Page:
If economist Saumitra Chaudhuri is to be believed then be ready, we are in for a long-term trouble due to Modi government's decision to demonetisation high-value currency notes. 

 

As per the expert, it might take six months to completely replace the banned currency notes which mean normalcy is expected to return by May 2017. This estimation is based on the capacity of the four printing presses in India that are supposed to be printing the new currency. 

 

The currency presses are on Nashik, Dewas, Salboni, and Mysuru. The Nashik and Dewas presses are directly owned by the government of India and they print around 40% of the total currency of the country, as per Finance Ministry's latest annual report and the expert estimates 1 billion notes a month. The new ₹500 notes are being printed here.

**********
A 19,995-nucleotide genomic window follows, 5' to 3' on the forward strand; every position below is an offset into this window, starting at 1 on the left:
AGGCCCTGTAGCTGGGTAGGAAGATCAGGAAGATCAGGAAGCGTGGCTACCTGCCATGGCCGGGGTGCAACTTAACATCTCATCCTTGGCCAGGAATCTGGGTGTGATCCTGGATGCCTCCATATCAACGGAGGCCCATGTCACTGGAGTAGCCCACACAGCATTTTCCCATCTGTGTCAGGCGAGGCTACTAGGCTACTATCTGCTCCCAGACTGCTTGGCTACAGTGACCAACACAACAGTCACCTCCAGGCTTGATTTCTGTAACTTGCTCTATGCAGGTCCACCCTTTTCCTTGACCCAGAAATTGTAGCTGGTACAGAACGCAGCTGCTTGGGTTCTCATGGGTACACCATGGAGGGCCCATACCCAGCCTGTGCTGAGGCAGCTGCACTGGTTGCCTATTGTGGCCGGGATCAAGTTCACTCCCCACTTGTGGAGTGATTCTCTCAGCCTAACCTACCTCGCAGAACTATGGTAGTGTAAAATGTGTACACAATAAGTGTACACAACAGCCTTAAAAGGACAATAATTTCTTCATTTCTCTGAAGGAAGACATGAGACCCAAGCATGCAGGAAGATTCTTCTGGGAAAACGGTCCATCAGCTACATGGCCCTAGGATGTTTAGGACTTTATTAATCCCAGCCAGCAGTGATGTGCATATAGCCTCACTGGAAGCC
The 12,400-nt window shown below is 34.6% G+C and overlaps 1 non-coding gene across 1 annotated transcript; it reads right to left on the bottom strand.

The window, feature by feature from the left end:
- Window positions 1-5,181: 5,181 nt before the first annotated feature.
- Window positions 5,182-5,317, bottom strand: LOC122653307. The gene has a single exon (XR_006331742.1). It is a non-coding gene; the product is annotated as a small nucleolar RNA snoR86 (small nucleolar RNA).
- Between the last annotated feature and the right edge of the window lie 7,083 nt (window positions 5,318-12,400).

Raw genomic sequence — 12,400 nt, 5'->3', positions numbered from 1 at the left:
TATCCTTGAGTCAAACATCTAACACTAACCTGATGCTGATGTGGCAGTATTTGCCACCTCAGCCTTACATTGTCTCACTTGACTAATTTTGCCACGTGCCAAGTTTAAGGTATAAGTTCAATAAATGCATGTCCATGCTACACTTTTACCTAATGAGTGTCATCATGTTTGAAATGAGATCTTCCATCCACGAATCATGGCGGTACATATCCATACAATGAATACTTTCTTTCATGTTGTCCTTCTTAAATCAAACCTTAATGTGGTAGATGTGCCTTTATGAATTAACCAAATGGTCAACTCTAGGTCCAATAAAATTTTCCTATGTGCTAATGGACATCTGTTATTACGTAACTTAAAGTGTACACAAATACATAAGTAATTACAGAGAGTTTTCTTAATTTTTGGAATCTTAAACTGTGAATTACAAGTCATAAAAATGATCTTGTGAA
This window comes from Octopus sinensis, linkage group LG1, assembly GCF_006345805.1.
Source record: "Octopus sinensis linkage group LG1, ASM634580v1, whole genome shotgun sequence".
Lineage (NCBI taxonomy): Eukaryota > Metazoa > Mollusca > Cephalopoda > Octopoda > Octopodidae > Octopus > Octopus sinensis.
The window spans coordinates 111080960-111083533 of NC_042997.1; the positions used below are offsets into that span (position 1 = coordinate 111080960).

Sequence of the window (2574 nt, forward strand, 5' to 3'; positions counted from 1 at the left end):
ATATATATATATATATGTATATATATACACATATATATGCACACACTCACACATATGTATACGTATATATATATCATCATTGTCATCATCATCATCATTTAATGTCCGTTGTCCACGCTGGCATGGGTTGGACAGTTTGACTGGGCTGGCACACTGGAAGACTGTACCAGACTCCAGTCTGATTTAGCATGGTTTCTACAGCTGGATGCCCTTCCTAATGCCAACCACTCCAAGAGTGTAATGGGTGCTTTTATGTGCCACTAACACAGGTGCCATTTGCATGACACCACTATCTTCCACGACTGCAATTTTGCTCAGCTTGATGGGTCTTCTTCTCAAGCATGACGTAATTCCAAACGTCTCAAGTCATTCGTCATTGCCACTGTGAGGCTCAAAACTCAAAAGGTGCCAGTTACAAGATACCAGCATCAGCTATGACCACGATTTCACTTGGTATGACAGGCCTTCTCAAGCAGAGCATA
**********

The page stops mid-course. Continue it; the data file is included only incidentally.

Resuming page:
The next two are part of  Bharatiya Reserve Bank Note Mudran Pvt. Ltd. (BRBNMPL) which is a wholly-owned subsidy of RBI and can produce 1.3 billion notes per month. These two presses cover 60% of total currency production. These two presses used to print ₹1000 rupees notes and now is used for printing new ₹2000 notes. 

 

After the demonetisation 23 billion notes totalling ₹15 trillion has become invalid. And, this money has to be replaced with ₹2000 and ₹500 denominated notes. 

 

So, as per his calculations "Currency shortages will remain with us for many months, and economic contraction will rule this period," he wrote a blog piece on the Economic Times. "At the end of the period, confidence will be at new lows and recovery will take time."

 

Meanwhile, due to the production of the new currency notes, the printing of ₹100 notes has almost stopped that has been confirmed by a central bank official as reported by Bloomberg Quint. 

 

Though the government has been optimistic about the situation and repeatedly assuring that the situation will get better soon, however, these figures by the expert seems legit.